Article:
Czech Republic: Revolution in gambling is coming


The Chamber of Deputies has recently approved a package of new legislation on gambling games and their taxation. If both of these acts are approved by the Senate and signed by the President, which is not improbable, they will mean big changes in the legal regulation of gambling in the Czech Republic.

The new Gambling Act applies to gaming and betting in the territory of the Czech Republic and to online gambling focused or targeted on persons who reside in the Czech Republic. The Act defines gambling, and regulates individual types of gambling games that can be operated in the Czech Republic. The list of gambling games in the Act is exhaustive, i.e. it may not be expanded or altered, and so no other gambling may be organised in the Czech Republic.

The operator of gambling may only be the Czech Republic or a legal entity having its registered office in the Czech Republic, in the European Union, or in a country that is a contracting party to the Agreement on the European Economic Area. Legal entities are subject to additional requirements set out by the Act, which vary depending on the type of gambling (e.g. minimum amount of own funds, mandatory supervisory body, a transparent ownership structure).

Licences issued before the effective date of the new Act may not be extended, supplemented or prolonged. That means the existing authorisations will remain valid, but once their validity expires, the operator will have to apply for a licence under the new legislation.

Gambling can be operated on the basis of either an authorisation, or notification (the latter relates to raffles and small-scale tournaments). Other gambling will be subject to an authorisation scheme, i.e. their operators will have to obtain the so-called “basic licence” (the decision to grant authorisation to operate a specific type of gambling) from the Ministry of Finance. As concerns the operating of bingo, technical games and live games (with the exception of online games), a two-phase authorisation scheme will be introduced – the operator will have to first obtain the basic licence from the Ministry of Finance, and then a permit to locate the gaming room, which permit will be granted by that municipal authority, in whose district gambling games will be operated.

The Act establishes a more meticulous protection of players. All information and data related to the operation of gambling games will have to be easily available to everyone in the Czech language. The Act imposes an obligation on the operator to offer and allow participants to set self-limiting measures (e.g. maximum amount of bets per day or month, maximum amount of net loss per day or month). If such self-limiting measure set by the participant is exceeded, the operator will disable such player from further participation. Also, the operator of gambling may not allow a person entered in the register of natural persons excluded from participation in gambling, to engage in gambling. This register is maintained by the Ministry of Finance and will include persons banned from gambling, i.e. individuals who receive benefits due to their material distress, individuals against whom insolvency has been determined on a non-appealable basis, individuals who are subject to any interim measure (preliminary injunction) that prohibits them from gaming and betting, or to a limitation or obligation to refrain from gaming and betting, or to a protective treatment consisting in curing the gambling addiction. The register will also include persons who apply for registration.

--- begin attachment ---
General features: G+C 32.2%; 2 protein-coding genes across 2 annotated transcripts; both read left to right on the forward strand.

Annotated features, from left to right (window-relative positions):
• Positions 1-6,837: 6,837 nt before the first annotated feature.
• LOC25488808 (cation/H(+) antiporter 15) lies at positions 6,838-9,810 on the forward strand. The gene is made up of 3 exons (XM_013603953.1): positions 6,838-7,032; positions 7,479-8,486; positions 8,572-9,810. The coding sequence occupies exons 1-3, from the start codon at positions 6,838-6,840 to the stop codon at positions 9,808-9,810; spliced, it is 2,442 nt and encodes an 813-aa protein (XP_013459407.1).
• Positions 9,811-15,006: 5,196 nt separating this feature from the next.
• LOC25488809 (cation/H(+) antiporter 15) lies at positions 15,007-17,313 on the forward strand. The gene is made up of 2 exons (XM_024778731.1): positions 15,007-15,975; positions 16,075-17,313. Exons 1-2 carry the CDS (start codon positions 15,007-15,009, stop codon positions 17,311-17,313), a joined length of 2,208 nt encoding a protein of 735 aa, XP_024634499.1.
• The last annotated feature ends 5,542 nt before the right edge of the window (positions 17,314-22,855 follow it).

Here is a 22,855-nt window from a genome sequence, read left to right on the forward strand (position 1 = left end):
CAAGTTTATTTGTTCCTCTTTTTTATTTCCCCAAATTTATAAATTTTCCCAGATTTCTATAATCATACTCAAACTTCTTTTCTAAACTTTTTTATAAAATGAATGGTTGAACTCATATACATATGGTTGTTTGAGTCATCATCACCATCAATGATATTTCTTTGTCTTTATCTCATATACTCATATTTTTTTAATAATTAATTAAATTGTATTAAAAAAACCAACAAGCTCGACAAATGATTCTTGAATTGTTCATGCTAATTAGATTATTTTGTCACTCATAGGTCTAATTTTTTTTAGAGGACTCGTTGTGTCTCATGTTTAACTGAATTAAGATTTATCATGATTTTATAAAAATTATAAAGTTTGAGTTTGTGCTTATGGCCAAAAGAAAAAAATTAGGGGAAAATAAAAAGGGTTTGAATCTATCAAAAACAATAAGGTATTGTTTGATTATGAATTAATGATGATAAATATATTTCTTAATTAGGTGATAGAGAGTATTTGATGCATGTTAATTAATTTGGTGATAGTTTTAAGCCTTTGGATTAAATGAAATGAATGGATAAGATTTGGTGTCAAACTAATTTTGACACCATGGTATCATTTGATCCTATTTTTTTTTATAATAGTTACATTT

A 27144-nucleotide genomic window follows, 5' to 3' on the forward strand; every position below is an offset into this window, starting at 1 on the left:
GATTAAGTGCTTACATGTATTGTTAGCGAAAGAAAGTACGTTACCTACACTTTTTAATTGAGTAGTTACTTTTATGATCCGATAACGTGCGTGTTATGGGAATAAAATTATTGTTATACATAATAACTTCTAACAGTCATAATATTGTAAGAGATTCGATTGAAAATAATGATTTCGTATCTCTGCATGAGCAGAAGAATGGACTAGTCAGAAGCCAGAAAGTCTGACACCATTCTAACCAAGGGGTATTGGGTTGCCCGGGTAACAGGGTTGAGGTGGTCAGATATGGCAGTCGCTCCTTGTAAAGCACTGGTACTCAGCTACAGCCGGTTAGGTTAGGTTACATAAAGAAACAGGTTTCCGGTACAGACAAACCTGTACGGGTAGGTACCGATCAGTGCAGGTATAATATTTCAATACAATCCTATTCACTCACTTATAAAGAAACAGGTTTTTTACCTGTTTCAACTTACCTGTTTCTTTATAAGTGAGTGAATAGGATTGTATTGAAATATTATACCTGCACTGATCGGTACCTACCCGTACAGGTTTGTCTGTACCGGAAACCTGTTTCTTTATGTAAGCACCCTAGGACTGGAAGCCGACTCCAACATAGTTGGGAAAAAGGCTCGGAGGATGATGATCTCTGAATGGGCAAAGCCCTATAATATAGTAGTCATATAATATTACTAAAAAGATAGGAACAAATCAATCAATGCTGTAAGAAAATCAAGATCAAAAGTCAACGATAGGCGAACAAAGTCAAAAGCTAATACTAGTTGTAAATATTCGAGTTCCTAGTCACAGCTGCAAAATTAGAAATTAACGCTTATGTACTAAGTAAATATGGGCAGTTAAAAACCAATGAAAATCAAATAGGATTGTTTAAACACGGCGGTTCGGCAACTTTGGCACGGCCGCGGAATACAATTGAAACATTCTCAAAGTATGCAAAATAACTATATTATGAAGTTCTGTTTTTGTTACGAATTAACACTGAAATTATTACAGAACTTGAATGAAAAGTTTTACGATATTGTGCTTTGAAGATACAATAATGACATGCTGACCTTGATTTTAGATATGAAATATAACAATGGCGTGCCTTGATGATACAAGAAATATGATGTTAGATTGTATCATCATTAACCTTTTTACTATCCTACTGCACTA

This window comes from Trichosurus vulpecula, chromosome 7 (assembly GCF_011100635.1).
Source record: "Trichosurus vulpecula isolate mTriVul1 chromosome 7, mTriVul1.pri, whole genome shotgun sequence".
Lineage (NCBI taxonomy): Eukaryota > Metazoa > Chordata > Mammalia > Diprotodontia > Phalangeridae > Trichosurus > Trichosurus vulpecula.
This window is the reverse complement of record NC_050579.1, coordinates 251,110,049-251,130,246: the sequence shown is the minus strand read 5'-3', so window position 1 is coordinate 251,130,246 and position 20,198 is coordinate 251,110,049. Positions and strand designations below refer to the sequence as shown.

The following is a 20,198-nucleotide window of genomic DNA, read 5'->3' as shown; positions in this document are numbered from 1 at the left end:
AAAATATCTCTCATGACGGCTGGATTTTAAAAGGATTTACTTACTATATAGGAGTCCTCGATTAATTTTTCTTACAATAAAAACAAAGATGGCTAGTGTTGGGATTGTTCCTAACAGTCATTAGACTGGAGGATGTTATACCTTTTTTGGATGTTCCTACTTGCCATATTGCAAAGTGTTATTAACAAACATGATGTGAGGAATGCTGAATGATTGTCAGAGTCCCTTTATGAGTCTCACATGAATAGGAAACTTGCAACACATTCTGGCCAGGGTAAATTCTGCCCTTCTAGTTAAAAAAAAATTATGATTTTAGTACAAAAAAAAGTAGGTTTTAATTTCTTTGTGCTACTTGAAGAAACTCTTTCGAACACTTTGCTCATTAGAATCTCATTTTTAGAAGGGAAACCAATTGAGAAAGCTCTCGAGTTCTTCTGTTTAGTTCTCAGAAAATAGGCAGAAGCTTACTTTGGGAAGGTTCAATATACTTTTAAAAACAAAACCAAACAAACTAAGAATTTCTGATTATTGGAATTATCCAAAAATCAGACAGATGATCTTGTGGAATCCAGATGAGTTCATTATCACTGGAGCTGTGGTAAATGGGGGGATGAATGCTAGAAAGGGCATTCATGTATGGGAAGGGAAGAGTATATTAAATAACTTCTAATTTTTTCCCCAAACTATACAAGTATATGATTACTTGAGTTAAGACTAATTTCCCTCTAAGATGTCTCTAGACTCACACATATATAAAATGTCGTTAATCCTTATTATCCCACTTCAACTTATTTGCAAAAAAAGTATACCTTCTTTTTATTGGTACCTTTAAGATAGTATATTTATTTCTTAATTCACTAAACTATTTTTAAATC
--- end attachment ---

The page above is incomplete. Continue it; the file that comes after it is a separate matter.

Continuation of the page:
The Act defines a gaming room (a detached, structurally separated area in which a technical game is operated as the main activity) and a casino (a detached, structurally separated area in which a live game is operated as the main activity), and prevents the so-called quasi-casinos, i.e. gaming rooms operated as casinos, from coming into existence by setting the requirement that a casino must allow a live game at a minimum of three tables throughout the operating hours. The operator of a gaming room or casino will have to identify the customer, verify his age and check whether or not he is entered in the register of persons excluded from participation in gambling once the person enters the facility, meaning that identifying the person during the game will not suffice. Operators will also be required to furnish a gaming room or casino with monitoring devices complying with the relevant legal requirements, and to keep records obtained by using such devices for two years.